Friday 15 December 2017

DSK’s ‘equipment’, leaks, pensions and the Ukraine

Eurogroup also kicked off an intense round of negotiations with Greece that will come to a conclusion this week, with a deal likely to be struck

ECHOES OF WAR: Birds swarm in the sky as shelling between Russian-backed separatists and Ukrainian government forces takes place in a residential area of the town of Artemivsk, Ukraine last Friday. Photo: AP Photo/Petr David Josek)
ECHOES OF WAR: Birds swarm in the sky as shelling between Russian-backed separatists and Ukrainian government forces takes place in a residential area of the town of Artemivsk, Ukraine last Friday. Photo: AP Photo/Petr David Josek)
Jody Corcoran

Jody Corcoran

The leaders of Russia, Ukraine, France and Germany reached a ceasefire deal after 17 hours of talks in Belarus on the Ukrainian conflict.

The ceasefire will come into force today as part of a deal that also involves the withdrawal of heavy weapons from the front line.

Russian president Vladimir Putin announced the deal, saying: "We have agreed on a ceasefire from midnight, 15 February."

German chancellor Angela Merkel, who helped to broker the deal in Minsk alongside French president Francois Hollande, said "we now have a glimmer of hope", but added that the leaders were under no illusions and that "there is very, very much work still to do".

Hollande said the deal covered all the contentious issues, including border control, decentralisation, and the resumption of economic relations, but also warned that much more needed to be done to resolve the crisis.

A meeting of Eurozone finance ministers - the Eurogroup - last week kicked-off a week of intense negotiations between Greece and its European partners. This week could well decide if Greece finds a way to stay in the eurozone.

Reaching an agreement will be incredibly tricky and this week will be incredibly tough. But there is still scope for one to be reached.

Greek exit from the eurozone is now more likely than in the fraught period of 2012.

A compromise is possible, but it will require one side or the other to shift significantly. This still looks more likely to be Greece and Syriza; however, with strong backing from the Greek parliament and polls showing strong public support for their tough stance, the positions of both sides are becoming increasingly entrenched, but a deal seems likely.

The Irish Congress of Trade Unions condemned the imposition "by diktat" of changes to the state pension age, saying it will see "citizens being deprived of a significant benefit they earned and paid for".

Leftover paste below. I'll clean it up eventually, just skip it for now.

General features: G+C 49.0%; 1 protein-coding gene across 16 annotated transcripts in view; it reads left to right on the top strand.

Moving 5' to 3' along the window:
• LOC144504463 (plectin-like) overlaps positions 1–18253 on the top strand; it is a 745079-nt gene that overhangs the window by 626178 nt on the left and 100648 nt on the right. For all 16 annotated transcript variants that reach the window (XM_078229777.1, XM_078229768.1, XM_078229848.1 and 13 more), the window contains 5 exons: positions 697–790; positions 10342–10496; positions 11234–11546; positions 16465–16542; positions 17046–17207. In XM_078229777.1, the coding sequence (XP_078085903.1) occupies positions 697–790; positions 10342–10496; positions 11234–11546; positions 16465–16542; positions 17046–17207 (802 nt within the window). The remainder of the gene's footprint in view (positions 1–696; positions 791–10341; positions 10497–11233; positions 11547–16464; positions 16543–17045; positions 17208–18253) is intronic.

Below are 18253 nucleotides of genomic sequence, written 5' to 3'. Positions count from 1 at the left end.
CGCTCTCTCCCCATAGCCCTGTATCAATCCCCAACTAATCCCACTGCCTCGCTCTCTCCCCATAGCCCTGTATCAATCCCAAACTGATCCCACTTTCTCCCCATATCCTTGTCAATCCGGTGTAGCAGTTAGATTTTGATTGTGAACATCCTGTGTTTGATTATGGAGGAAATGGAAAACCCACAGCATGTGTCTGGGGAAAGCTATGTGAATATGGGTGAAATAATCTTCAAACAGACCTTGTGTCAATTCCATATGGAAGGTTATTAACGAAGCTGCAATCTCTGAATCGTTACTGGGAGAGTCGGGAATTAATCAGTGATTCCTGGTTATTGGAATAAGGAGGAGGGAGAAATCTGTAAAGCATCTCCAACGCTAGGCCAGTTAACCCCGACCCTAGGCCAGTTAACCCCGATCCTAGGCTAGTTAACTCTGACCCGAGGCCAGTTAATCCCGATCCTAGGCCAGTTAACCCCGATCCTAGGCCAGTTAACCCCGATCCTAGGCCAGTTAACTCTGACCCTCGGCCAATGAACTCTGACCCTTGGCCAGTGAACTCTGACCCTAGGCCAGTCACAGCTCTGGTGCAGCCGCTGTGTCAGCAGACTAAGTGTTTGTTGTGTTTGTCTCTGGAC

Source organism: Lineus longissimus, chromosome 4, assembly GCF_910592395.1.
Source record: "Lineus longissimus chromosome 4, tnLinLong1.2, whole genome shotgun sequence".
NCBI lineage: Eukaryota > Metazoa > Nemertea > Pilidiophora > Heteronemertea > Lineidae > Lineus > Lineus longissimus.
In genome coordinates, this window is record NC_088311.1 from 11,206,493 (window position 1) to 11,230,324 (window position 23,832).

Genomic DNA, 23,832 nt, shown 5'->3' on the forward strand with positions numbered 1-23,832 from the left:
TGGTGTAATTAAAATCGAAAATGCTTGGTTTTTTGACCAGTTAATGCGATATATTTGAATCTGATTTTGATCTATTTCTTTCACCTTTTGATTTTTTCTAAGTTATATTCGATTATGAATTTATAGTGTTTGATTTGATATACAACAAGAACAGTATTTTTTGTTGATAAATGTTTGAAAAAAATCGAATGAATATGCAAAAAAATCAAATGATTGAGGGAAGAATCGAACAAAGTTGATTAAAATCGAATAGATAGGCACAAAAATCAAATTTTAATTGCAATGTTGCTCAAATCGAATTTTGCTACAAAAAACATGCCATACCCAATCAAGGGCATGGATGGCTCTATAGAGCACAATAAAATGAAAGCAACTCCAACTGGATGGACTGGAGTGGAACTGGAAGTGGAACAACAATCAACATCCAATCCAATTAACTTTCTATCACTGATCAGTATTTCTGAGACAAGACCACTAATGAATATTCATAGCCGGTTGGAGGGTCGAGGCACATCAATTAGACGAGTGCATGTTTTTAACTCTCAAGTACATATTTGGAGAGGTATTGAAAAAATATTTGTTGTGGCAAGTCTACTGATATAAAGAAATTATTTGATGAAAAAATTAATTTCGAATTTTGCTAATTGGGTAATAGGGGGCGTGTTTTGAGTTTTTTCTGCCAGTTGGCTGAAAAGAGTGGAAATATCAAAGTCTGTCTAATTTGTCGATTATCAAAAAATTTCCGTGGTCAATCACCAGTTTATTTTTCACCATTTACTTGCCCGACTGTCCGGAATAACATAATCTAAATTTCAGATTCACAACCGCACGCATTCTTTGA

ICTU official Fergus Whelan said: "This hasty arbitrary diktat, we are told, was agreed with the Troika. There was no political debate; no public consultation and no cost-benefit analysis of the measure. There was no consideration given to the significant labour market issues involved. Neither was there thought given to issues of fair play, or equity, or minimising hardship to those worst affected."

Changes to the state pension will see the qualifying age rise to 67 in 2021 and 68 in 2028. Mr Whelan said there had been no explanation given as to why Ireland should have the highest public pension age in the EU.

The Government excludes 7,550 unemployed people aged 65 or over in receipt of a Jobseeker's payment or credit from the live register figures, it also emerged. There are 2,373 people aged 65 or over in receipt of Jobseeker's Allowance, 2,365 on Jobseeker's Benefit and a further 2,812 with a Jobseeker's Benefit credit only, which would increase the numbers on the live register to 367,750.

In all, 21 people were last week arrested so far as part of the investigation into the anti-water charges protest in Jobstown last November. All have been released without charge.

The investigation relates to a protest which trapped Tanaiste Joan Burton in her car for several hours. A water balloon was also thrown at her head during the protest.

Socialist TD Paul Murphy and two county councillors were among four people arrested and questioned by gardai on Monday. They were released later in the day. Files are being prepared for the Director of Public Prosecutions.

The International Consortium of Investigative Journalists released information about the business conduct of HSBC, a British multinational banking and financial services company, under the title Swiss Leaks. The ICIJ alleges that the bank profited from doing business with dictators, tax evaders, dealers of blood diamonds, arms dealers and other clients.

The cache of secret files includes Irish people who made tax settlements with the Revenue Commissioners for more than €4.5m.

The Dail's spending watchdog, the Public Accounts Committee, is seeking an urgent report from the Revenue Commissioners on its investigations into tax evasion by certain Irish clients of HSBC.

In Lille, France, Dominique Strauss-Kahn's treatment of women was again under scrutiny as French judges quizzed him about a text message in which he asked a friend to bring "equipment" to a sex party.

Strauss-Kahn, the former head of the International Monetary Fund, admitted using the word to refer to women was "inappropriate". The 65-year-old, who is accused of aggravated pimping, said the use of the phrase doesn't mean he saw them as sex workers. 

Sunday Independent

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